“Deflation fears” are driving up bonds (and driving down bond yields) say the news reports. Ten-year treasuries rose on Friday; yields fell to 3.30%. So, if you buy a $10,000 bond you’ll earn the handsome sum of $330 dollars each year as your reward for lending the government money. This, by the way, is the same government that is promising to make the $10,000 worth a lot less in the future than it is now. The most recent talk has the Fed “targeting” an inflation rate of around 3%.

Hmmm…you earn 3% in yield while you lose 3% to inflation? And that’s if the Fed hits its target. It might just as well end up a little wide of the mark…with inflation, say, at 5% or 10%. Why would anyone who is not a neo-con…that is to say, anyone who is capable of thinking straight…want to buy bonds on those terms? U.S. treasury bonds have become an investment where the risk/reward ratio seems so steeply tilted towards the risk side that only an economist would want them.

Almost everything looks better. Euro bonds pay twice as much…and the euro is rising. Chris Wood of “Fear and Greed” recommends “nearly every traded currency in the world, with the exception maybe of the Philippine peso” over the U.S. dollar.

And yet, to the Japanese, a 3% yield on dollar holdings looks pretty good. The equivalent yield in Japan is just 0.535%. Or ‘effectively zero.’ But while they earn nothing on the yield, the price of things falls…so they get their profit from deflation.

The Japanese are now buying U.S. bonds. In fact, they’re the biggest buyers. They are trying to keep the dollar up against the yen, say the analysts. Even in a slump, Japanese exporters sell 30% of their wares to the U.S. and need to keep Americans buying.

They also hope to make money from their investments in the U.S. “Substantial further disinflation would be an unwelcome development,” said Alan Greenspan last week. But that is exactly what the Japanese are betting on.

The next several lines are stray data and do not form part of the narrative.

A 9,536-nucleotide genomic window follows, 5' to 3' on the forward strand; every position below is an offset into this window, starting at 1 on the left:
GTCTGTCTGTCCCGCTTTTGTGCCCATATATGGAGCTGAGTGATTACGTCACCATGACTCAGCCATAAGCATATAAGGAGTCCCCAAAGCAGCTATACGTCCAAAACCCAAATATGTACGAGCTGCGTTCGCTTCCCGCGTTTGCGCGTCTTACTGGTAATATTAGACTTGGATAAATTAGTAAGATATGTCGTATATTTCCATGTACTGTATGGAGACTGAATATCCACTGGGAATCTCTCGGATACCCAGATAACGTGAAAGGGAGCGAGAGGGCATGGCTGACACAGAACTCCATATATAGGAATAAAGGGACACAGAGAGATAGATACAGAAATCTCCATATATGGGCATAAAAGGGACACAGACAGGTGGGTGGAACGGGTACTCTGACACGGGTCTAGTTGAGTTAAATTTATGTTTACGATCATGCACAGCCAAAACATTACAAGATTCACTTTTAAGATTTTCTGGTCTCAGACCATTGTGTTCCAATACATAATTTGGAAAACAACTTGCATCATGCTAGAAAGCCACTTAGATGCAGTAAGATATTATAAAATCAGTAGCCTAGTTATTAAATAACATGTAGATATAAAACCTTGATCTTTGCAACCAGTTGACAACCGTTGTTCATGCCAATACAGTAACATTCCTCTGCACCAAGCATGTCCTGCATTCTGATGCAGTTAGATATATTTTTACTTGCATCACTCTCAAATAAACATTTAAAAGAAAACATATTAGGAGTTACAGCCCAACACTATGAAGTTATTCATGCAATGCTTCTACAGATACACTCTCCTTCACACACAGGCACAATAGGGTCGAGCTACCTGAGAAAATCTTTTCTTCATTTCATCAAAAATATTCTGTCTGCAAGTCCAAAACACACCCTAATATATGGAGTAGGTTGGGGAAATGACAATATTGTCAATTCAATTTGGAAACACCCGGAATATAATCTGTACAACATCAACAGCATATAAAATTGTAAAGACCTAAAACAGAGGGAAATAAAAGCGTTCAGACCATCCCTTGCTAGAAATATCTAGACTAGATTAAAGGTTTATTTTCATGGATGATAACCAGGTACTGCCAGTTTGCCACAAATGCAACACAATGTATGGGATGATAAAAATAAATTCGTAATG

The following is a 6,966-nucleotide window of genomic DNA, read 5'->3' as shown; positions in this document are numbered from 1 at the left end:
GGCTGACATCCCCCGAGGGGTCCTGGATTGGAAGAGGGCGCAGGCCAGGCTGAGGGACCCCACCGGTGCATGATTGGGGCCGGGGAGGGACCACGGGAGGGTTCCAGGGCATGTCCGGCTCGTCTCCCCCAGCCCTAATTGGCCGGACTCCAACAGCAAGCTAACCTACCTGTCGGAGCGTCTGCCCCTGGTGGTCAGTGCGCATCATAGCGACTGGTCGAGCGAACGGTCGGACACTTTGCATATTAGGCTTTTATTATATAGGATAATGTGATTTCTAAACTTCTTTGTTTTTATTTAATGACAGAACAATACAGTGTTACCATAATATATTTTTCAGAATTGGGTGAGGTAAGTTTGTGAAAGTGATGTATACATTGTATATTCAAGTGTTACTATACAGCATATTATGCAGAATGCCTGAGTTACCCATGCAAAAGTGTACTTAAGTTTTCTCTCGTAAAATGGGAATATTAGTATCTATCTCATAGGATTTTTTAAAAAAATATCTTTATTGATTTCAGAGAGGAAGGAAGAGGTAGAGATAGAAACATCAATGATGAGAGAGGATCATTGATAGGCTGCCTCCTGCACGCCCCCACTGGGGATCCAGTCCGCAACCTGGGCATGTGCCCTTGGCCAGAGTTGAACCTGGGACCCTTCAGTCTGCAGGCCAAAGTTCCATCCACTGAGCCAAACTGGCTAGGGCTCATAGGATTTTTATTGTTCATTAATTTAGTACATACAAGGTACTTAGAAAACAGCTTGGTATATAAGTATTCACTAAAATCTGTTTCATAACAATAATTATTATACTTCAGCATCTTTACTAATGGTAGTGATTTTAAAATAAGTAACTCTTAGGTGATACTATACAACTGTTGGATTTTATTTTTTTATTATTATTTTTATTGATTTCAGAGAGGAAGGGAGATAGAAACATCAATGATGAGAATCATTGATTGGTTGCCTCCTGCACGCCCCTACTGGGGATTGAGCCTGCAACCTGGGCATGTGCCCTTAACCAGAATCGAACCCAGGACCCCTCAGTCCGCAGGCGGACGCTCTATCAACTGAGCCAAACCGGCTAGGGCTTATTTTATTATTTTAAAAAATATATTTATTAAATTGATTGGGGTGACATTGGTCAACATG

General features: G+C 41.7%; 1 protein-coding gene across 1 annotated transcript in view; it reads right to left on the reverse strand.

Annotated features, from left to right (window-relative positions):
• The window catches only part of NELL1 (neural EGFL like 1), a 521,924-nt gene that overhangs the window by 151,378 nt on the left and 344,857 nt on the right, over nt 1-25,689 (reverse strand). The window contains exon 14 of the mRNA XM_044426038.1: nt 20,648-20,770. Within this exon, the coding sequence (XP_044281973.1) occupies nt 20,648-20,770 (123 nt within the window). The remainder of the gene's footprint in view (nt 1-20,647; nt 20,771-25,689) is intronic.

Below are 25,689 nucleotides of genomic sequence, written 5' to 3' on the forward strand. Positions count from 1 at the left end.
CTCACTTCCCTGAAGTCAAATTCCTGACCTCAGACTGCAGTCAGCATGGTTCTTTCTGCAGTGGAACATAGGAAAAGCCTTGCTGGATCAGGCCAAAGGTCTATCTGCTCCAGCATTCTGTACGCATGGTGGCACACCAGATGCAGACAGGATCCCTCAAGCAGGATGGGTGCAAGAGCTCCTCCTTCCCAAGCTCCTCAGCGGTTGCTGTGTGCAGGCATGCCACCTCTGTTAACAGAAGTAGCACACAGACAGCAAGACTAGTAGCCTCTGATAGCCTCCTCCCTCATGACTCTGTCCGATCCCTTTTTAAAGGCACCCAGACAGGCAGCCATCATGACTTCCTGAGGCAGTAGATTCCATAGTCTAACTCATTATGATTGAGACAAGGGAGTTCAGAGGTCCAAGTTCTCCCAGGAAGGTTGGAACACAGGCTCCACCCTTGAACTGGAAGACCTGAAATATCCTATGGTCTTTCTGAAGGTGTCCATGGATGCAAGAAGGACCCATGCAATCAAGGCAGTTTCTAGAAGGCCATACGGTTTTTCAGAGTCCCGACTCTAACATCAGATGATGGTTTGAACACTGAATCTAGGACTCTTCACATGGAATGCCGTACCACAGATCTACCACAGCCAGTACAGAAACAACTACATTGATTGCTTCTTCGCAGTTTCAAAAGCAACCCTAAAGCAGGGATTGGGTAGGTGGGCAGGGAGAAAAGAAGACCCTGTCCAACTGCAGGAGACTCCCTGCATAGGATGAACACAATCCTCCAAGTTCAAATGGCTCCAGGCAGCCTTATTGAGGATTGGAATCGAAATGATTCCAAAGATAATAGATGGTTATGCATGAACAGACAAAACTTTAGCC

“Our own situation is strikingly similar in some ways to that of Japan a decade ago,” Paul Krugman elaborates. “Like Japan circa 1993 or 1994, the United States is now facing the aftermath of a huge stock market bubble – the Nikkei and the Standard and Poor’s 500 both tripled in the five years before their respective peaks.

“Also like Japan, we face a problem not of sharp downturn but of persistent underperformance – an economy that grows, but too slowly to prevent rising unemployment and falling capacity utilization.Whatever reassurances Mr. Greenspan may offer, the staff at the Fed is very worried about a Japanese scenario for the United States.”

The effect of persistent underperformance was deflation. Prices have in Japan fallen about 1% per year for the last 7 years. Bond yields have dropped to near zero and stayed there.

If America follows the Japanese example, bonds will rise further and buyers will look like geniuses. If not, they will look like the rest of us.

Over to Eric Fry, back in New York:


Eric Fry writing from Wall Street…

– US financial markets hung out the “Closed” sign yesterday in observance of Memorial Day.and, like most Americans, we New Yorkers fired up our barbecues, despite the constant “hiss,” “hiss,” “hiss” of a dreary, cold rain dousing our Weber grills.

– Someday, we imagine, warm weather will return to New York. And someday, we imagine, our economy will again bask in the warm glow of economic growth. But an unseasonable and uncomfortable chill continues to linger over the national economy.

– Happily, the stock market’s pyrotechnic display is throwing off a little heat, while also creating an entertaining diversion for the lumpeninvestoriat. As long as share prices rise, investors may indulge in all manner of happy fantasies, like the soothing notion that a weakening dollar is good for the economy.

– It’s true, of course, that a little dollar devaluation — like a little cocaine — provides a little pick-me-up. But overindulgence is as certain as it is destructive. As the dollar’s “manageable” devaluation devolves into something less manageable, the “little pick-me-up” becomes a “big downer.” Eventually, foreigners sell their dollar-denominated assets in order to stash their capital in a currency that is not depreciating day after day. Dollar selling begets further dollar weakness, which begets further dollar selling.and that’s not a pretty picture. The greenback may be much closer to such a dangerous “tipping point” than most Americans imagine.